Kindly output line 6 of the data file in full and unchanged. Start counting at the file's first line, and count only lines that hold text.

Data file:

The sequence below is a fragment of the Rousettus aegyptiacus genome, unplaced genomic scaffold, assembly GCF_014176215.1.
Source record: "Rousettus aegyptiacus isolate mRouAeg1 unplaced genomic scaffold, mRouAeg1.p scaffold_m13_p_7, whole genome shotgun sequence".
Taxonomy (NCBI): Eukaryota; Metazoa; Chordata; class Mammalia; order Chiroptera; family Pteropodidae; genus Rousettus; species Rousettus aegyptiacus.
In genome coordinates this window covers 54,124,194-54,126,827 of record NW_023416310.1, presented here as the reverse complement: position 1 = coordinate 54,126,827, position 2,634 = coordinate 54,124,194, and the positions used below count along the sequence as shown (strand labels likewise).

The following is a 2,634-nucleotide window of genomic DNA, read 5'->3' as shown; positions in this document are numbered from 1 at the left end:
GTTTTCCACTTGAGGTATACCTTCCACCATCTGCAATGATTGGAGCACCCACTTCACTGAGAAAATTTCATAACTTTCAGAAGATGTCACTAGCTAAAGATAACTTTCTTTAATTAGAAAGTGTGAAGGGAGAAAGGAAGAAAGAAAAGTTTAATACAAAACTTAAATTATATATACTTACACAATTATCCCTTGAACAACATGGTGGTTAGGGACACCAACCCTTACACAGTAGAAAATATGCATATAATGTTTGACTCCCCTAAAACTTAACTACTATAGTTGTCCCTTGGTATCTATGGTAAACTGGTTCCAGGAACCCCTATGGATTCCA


GTTTTCCACTTGAGGTATACCTTCCACCATCTGCAATGATTGGAGCACCCACTTCACTGAGAAAATTTCATAACTTTCAGAAGATGTCACTAGCTAAAGATAACTTTCTTTAATTAGAAAGTGTGAAGGGAGAAAGGAAGAAAGAAAAGTTTAATACAAAACTTAAATTATATATACTTACACAATTATCCCTTGAACAACATGGTGGTTAGGGACACCAACCCTTACACAGTAGAAAATATGCATATAATGTTTGACTCCCCTAAAACTTAACTACTATAGTTGTCCCTTGGTATCTATGGTAAACTGGTTCCAGGAACCCCTATGGATTCCA